Race morning was one of the smoothest ever for me, having everything planned, getting where I needed to be, having the right nutrition, and wearing enough throw off layers. I really only had to wait around at the start for an hour, which isn’t bad compared to the big races like Boston and New York. The weather looked like it was going to remain perfect as we all crammed into the starting chute. I looked down to see a sea of nothing but Nike 4% Vaporflys. I had to chuckle. The elites and seeded runners were off and we followed right behind. I went out at what felt like tempo pace, but ignored the buzzes on my watch. The 5k clock put me at 19:32, which was well under 3:00 pace. I didn’t care, I was still going for it. Then just after mile 4, my knee started to hurt. WHAT?! It had been totally fine, but I guess with the low mileage week of taper, there was still some tension in the surrounding muscles that needed work. The pain wasn’t bad, but I knew that since it started this early it was going to get pretty ugly. Now I definitely had to keep pushing to try and bank as much time as I could. At the 10k I was at 38:58, and the 15k 58:55. The 2:45 group was still in my sights, but it was time to let them go. The pain reached another level. I told myself to just get to the half and then reassess. I reached that point at 1:23:23. That was enough right? I thought it was. Now I just needed to focus on 6:50s. Anything less than that I could bank. Mile 14 was when I first looked at my watch for the split – 6:33. I felt like I was running so much slower than that. Alright, just get through mile 16. The pain kept getting worse. Should I drop out? No, I wasn’t giving this one up without a fight. After mile 17, my knee started to buckle and I told myself to pull it together and get through 20. Miles 18-20 were 6:51, 6:45, 6:54. Was that enough? What did I need? I figured I could still pull it off with 7:15s for the last 10k. So I focused on that, one mile marker at a time. I got through mile 23 and looked at my watch time. I was going to make it! Even if I did 9 minute miles the rest of the way, I was going to break 3:00. Focus! Mile 26 was my slowest at 7:30. I made the final turn to the finish and saw 2:55 on the clock. That was so worth it. I was so happy that I didn’t quit. Even though it wasn’t my goal time, I FINALLY broke 3 hours, qualified for some free entries next year, and am able to move into Chicago’s ADP for 2019. Oh man, my knee hurt so bad.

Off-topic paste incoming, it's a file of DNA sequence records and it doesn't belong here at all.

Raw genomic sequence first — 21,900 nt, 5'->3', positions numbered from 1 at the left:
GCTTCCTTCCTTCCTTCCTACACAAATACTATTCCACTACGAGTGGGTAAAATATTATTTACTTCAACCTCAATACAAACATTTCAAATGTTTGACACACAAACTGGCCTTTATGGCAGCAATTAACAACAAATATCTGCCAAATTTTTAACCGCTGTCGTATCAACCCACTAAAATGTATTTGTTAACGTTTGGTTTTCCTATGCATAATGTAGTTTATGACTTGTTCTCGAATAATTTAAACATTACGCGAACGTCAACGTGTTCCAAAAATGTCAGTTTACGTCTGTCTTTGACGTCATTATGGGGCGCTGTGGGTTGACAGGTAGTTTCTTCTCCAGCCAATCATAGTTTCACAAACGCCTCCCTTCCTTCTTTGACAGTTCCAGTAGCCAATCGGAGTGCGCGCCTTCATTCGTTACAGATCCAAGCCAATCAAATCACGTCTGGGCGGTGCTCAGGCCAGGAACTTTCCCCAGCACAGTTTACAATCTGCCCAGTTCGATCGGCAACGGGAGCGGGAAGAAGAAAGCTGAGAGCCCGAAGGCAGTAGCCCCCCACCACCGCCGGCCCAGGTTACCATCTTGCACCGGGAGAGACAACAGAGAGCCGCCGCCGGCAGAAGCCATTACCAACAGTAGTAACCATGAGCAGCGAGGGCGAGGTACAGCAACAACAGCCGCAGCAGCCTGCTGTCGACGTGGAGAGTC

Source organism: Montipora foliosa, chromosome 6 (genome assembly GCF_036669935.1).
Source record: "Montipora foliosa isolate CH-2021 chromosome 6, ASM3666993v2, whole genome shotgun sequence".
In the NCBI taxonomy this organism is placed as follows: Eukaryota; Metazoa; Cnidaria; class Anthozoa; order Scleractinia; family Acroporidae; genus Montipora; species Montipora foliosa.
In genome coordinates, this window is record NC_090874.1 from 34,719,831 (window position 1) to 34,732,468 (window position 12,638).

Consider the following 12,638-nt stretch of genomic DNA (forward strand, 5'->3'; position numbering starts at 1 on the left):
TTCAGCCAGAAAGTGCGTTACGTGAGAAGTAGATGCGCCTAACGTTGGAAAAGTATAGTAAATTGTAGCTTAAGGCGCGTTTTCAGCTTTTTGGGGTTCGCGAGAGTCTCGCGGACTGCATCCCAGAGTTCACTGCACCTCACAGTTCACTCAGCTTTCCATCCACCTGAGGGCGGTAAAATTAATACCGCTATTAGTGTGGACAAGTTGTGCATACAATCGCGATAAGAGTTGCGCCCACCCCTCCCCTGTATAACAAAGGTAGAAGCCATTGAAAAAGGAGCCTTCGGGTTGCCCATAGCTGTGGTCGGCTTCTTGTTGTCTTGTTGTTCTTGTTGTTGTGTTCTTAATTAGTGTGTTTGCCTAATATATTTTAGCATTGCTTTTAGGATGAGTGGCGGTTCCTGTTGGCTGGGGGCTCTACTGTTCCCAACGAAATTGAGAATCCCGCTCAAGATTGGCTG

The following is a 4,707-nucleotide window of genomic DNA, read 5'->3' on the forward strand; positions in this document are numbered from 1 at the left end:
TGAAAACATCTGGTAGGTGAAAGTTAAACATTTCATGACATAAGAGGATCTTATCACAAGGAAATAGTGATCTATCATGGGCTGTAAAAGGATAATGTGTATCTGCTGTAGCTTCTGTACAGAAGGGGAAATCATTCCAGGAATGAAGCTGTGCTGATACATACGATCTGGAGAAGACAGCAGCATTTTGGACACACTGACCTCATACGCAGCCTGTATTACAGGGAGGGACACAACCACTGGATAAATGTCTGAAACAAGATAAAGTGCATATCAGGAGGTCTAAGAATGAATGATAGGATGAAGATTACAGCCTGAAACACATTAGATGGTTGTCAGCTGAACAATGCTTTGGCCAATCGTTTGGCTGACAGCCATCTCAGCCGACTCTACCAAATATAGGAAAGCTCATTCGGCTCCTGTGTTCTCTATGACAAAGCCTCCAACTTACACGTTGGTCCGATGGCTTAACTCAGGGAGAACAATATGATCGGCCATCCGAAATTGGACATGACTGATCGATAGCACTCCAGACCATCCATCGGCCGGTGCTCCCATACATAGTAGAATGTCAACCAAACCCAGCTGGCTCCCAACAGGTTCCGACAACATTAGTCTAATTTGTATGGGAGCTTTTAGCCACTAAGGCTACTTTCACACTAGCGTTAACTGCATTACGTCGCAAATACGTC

Yes, I AM happy with my performance. It was a big positive split, but I don’t regret running it that way. It’s what I needed to do in those circumstances. I’m glad I could experience the course, with all it’s rolling hills. I was a little bummed that I didn’t get to run with a pack (there wasn’t much with 2:45 group ahead and 3:00 group behind), but I guess I’ll look forward to that at Chicago. I was also sad that I didn’t really get to race it either. The last 10k in the marathon is where you usually get to see some race magic happen, but as the runners kept passing me I just had to keep focusing on not stopping.
On to the next segment of “My Story!” It’s called 2020 Vision (you have NO idea how long I’ve been waiting to use that one…because I also have horrible eyesight).
708th of 7832 overall
190th of 3644 female
48th of 532 age group